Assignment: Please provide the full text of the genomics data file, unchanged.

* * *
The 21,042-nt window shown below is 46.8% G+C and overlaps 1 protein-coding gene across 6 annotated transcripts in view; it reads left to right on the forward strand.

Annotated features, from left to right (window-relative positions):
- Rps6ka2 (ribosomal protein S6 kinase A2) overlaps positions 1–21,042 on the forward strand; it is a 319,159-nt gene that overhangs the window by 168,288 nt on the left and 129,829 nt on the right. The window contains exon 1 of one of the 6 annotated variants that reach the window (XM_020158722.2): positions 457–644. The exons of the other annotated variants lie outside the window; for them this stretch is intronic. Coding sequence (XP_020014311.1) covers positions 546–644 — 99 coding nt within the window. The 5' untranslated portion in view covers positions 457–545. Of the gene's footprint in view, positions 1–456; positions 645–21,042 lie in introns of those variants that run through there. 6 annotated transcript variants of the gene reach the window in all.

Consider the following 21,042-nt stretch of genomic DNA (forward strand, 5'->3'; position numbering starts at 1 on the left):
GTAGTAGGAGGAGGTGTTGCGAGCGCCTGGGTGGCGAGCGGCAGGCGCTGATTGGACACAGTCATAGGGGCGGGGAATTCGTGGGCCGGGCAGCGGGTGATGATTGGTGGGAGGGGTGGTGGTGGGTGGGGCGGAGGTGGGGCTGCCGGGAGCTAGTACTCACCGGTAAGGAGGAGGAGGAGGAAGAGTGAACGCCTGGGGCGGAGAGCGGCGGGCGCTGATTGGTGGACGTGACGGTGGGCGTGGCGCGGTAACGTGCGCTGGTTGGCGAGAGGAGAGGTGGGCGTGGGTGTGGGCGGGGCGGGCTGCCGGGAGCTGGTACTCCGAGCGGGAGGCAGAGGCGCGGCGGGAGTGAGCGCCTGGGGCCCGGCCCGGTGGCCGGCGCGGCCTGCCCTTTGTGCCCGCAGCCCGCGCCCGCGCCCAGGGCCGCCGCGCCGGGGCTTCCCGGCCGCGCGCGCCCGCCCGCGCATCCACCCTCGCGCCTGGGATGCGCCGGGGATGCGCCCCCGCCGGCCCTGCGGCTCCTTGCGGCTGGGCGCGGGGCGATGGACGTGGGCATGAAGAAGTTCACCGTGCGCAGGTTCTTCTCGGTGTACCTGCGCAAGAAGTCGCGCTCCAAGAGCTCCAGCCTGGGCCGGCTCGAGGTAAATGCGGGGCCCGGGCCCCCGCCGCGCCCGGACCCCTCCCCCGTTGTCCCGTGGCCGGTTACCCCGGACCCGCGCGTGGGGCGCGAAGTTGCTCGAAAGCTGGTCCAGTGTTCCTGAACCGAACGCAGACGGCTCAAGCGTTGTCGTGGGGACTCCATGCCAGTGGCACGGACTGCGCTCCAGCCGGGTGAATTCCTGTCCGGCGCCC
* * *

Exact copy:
The 21,042-nt window shown below is 46.8% G+C and overlaps 1 protein-coding gene across 6 annotated transcripts in view; it reads left to right on the forward strand.

Annotated features, from left to right (window-relative positions):
- Rps6ka2 (ribosomal protein S6 kinase A2) overlaps positions 1–21,042 on the forward strand; it is a 319,159-nt gene that overhangs the window by 168,288 nt on the left and 129,829 nt on the right. The window contains exon 1 of one of the 6 annotated variants that reach the window (XM_020158722.2): positions 457–644. The exons of the other annotated variants lie outside the window; for them this stretch is intronic. Coding sequence (XP_020014311.1) covers positions 546–644 — 99 coding nt within the window. The 5' untranslated portion in view covers positions 457–545. Of the gene's footprint in view, positions 1–456; positions 645–21,042 lie in introns of those variants that run through there. 6 annotated transcript variants of the gene reach the window in all.

Consider the following 21,042-nt stretch of genomic DNA (forward strand, 5'->3'; position numbering starts at 1 on the left):
GTAGTAGGAGGAGGTGTTGCGAGCGCCTGGGTGGCGAGCGGCAGGCGCTGATTGGACACAGTCATAGGGGCGGGGAATTCGTGGGCCGGGCAGCGGGTGATGATTGGTGGGAGGGGTGGTGGTGGGTGGGGCGGAGGTGGGGCTGCCGGGAGCTAGTACTCACCGGTAAGGAGGAGGAGGAGGAAGAGTGAACGCCTGGGGCGGAGAGCGGCGGGCGCTGATTGGTGGACGTGACGGTGGGCGTGGCGCGGTAACGTGCGCTGGTTGGCGAGAGGAGAGGTGGGCGTGGGTGTGGGCGGGGCGGGCTGCCGGGAGCTGGTACTCCGAGCGGGAGGCAGAGGCGCGGCGGGAGTGAGCGCCTGGGGCCCGGCCCGGTGGCCGGCGCGGCCTGCCCTTTGTGCCCGCAGCCCGCGCCCGCGCCCAGGGCCGCCGCGCCGGGGCTTCCCGGCCGCGCGCGCCCGCCCGCGCATCCACCCTCGCGCCTGGGATGCGCCGGGGATGCGCCCCCGCCGGCCCTGCGGCTCCTTGCGGCTGGGCGCGGGGCGATGGACGTGGGCATGAAGAAGTTCACCGTGCGCAGGTTCTTCTCGGTGTACCTGCGCAAGAAGTCGCGCTCCAAGAGCTCCAGCCTGGGCCGGCTCGAGGTAAATGCGGGGCCCGGGCCCCCGCCGCGCCCGGACCCCTCCCCCGTTGTCCCGTGGCCGGTTACCCCGGACCCGCGCGTGGGGCGCGAAGTTGCTCGAAAGCTGGTCCAGTGTTCCTGAACCGAACGCAGACGGCTCAAGCGTTGTCGTGGGGACTCCATGCCAGTGGCACGGACTGCGCTCCAGCCGGGTGAATTCCTGTCCGGCGCCC